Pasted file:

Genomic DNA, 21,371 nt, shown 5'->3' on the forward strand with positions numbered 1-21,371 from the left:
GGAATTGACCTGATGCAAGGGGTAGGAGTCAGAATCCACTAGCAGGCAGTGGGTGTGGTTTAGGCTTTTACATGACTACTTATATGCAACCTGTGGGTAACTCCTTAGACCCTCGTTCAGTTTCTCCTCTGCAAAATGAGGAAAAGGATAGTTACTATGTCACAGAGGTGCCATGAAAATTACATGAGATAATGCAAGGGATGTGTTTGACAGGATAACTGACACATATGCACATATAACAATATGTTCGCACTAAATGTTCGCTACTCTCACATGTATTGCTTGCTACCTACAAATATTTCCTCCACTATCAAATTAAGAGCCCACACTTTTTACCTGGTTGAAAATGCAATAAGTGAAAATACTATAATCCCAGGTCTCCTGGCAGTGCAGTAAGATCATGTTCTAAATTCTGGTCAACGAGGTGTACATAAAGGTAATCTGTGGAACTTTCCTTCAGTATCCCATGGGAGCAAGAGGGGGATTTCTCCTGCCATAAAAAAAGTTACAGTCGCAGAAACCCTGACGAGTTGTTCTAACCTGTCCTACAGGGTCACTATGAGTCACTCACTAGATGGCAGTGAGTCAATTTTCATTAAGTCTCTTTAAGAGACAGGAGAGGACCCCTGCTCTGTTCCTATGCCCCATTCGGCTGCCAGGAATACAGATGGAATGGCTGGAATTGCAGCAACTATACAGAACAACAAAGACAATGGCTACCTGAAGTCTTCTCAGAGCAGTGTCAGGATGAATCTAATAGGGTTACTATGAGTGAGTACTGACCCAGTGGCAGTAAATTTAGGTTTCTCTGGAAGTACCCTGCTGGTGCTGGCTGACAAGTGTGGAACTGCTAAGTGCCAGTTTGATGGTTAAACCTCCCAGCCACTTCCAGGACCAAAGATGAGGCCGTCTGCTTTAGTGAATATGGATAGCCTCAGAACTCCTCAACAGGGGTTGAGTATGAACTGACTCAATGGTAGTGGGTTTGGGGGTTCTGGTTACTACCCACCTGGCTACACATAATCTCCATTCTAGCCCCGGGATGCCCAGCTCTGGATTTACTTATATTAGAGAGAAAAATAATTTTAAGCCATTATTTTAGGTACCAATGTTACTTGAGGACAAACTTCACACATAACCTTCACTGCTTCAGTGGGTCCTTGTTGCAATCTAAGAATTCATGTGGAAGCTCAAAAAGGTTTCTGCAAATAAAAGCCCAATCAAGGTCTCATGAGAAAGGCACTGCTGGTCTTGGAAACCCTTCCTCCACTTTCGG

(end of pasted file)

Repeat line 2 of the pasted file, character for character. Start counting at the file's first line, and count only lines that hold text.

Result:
GGAATTGACCTGATGCAAGGGGTAGGAGTCAGAATCCACTAGCAGGCAGTGGGTGTGGTTTAGGCTTTTACATGACTACTTATATGCAACCTGTGGGTAACTCCTTAGACCCTCGTTCAGTTTCTCCTCTGCAAAATGAGGAAAAGGATAGTTACTATGTCACAGAGGTGCCATGAAAATTACATGAGATAATGCAAGGGATGTGTTTGACAGGATAACTGACACATATGCACATATAACAATATGTTCGCACTAAATGTTCGCTACTCTCACATGTATTGCTTGCTACCTACAAATATTTCCTCCACTATCAAATTAAGAGCCCACACTTTTTACCTGGTTGAAAATGCAATAAGTGAAAATACTATAATCCCAGGTCTCCTGGCAGTGCAGTAAGATCATGTTCTAAATTCTGGTCAACGAGGTGTACATAAAGGTAATCTGTGGAACTTTCCTTCAGTATCCCATGGGAGCAAGAGGGGGATTTCTCCTGCCATAAAAAAAGTTACAGTCGCAGAAACCCTGACGAGTTGTTCTAACCTGTCCTACAGGGTCACTATGAGTCACTCACTAGATGGCAGTGAGTCAATTTTCATTAAGTCTCTTTAAGAGACAGGAGAGGACCCCTGCTCTGTTCCTATGCCCCATTCGGCTGCCAGGAATACAGATGGAATGGCTGGAATTGCAGCAACTATACAGAACAACAAAGACAATGGCTACCTGAAGTCTTCTCAGAGCAGTGTCAGGATGAATCTAATAGGGTTACTATGAGTGAGTACTGACCCAGTGGCAGTAAATTTAGGTTTCTCTGGAAGTACCCTGCTGGTGCTGGCTGACAAGTGTGGAACTGCTAAGTGCCAGTTTGATGGTTAAACCTCCCAGCCACTTCCAGGACCAAAGATGAGGCCGTCTGCTTTAGTGAATATGGATAGCCTCAGAACTCCTCAACAGGGGTTGAGTATGAACTGACTCAATGGTAGTGGGTTTGGGGGTTCTGGTTACTACCCACCTGGCTACACATAATCTCCATTCTAGCCCCGGGATGCCCAGCTCTGGATTTACTTATATTAGAGAGAAAAATAATTTTAAGCCATTATTTTAGGTACCAATGTTACTTGAGGACAAACTTCACACATAACCTTCACTGCTTCAGTGGGTCCTTGTTGCAATCTAAGAATTCATGTGGAAGCTCAAAAAGGTTTCTGCAAATAAAAGCCCAATCAAGGTCTCATGAGAAAGGCACTGCTGGTCTTGGAAACCCTTCCTCCACTTTCGG